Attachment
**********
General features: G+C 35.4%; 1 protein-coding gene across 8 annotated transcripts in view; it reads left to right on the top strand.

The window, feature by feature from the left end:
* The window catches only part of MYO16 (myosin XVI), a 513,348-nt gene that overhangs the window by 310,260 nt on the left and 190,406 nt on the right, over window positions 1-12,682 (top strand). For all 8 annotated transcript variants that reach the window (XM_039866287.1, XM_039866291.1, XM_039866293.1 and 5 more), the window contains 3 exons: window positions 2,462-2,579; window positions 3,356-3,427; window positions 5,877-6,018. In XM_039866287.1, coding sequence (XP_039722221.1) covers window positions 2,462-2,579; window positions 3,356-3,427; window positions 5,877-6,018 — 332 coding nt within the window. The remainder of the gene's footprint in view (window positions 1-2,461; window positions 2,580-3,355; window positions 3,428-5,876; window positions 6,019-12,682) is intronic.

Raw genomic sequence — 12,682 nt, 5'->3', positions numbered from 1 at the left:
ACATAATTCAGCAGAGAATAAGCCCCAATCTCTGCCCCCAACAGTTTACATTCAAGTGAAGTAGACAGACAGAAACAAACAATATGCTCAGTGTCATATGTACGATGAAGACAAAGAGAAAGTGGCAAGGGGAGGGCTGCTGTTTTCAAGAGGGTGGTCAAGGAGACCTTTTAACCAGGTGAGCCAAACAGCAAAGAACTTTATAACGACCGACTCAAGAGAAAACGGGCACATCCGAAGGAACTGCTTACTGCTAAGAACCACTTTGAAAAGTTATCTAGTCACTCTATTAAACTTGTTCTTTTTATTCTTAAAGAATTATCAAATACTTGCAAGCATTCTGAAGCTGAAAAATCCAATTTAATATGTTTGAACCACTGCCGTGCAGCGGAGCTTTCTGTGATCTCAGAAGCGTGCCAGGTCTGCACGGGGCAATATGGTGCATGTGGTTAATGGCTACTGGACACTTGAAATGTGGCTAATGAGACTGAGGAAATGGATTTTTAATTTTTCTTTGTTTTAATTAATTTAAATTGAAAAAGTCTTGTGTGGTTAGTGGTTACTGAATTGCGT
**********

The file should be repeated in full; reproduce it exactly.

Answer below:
General features: G+C 35.4%; 1 protein-coding gene across 8 annotated transcripts in view; it reads left to right on the top strand.

The window, feature by feature from the left end:
* The window catches only part of MYO16 (myosin XVI), a 513,348-nt gene that overhangs the window by 310,260 nt on the left and 190,406 nt on the right, over window positions 1-12,682 (top strand). For all 8 annotated transcript variants that reach the window (XM_039866287.1, XM_039866291.1, XM_039866293.1 and 5 more), the window contains 3 exons: window positions 2,462-2,579; window positions 3,356-3,427; window positions 5,877-6,018. In XM_039866287.1, coding sequence (XP_039722221.1) covers window positions 2,462-2,579; window positions 3,356-3,427; window positions 5,877-6,018 — 332 coding nt within the window. The remainder of the gene's footprint in view (window positions 1-2,461; window positions 2,580-3,355; window positions 3,428-5,876; window positions 6,019-12,682) is intronic.

Raw genomic sequence — 12,682 nt, 5'->3', positions numbered from 1 at the left:
ACATAATTCAGCAGAGAATAAGCCCCAATCTCTGCCCCCAACAGTTTACATTCAAGTGAAGTAGACAGACAGAAACAAACAATATGCTCAGTGTCATATGTACGATGAAGACAAAGAGAAAGTGGCAAGGGGAGGGCTGCTGTTTTCAAGAGGGTGGTCAAGGAGACCTTTTAACCAGGTGAGCCAAACAGCAAAGAACTTTATAACGACCGACTCAAGAGAAAACGGGCACATCCGAAGGAACTGCTTACTGCTAAGAACCACTTTGAAAAGTTATCTAGTCACTCTATTAAACTTGTTCTTTTTATTCTTAAAGAATTATCAAATACTTGCAAGCATTCTGAAGCTGAAAAATCCAATTTAATATGTTTGAACCACTGCCGTGCAGCGGAGCTTTCTGTGATCTCAGAAGCGTGCCAGGTCTGCACGGGGCAATATGGTGCATGTGGTTAATGGCTACTGGACACTTGAAATGTGGCTAATGAGACTGAGGAAATGGATTTTTAATTTTTCTTTGTTTTAATTAATTTAAATTGAAAAAGTCTTGTGTGGTTAGTGGTTACTGAATTGCGT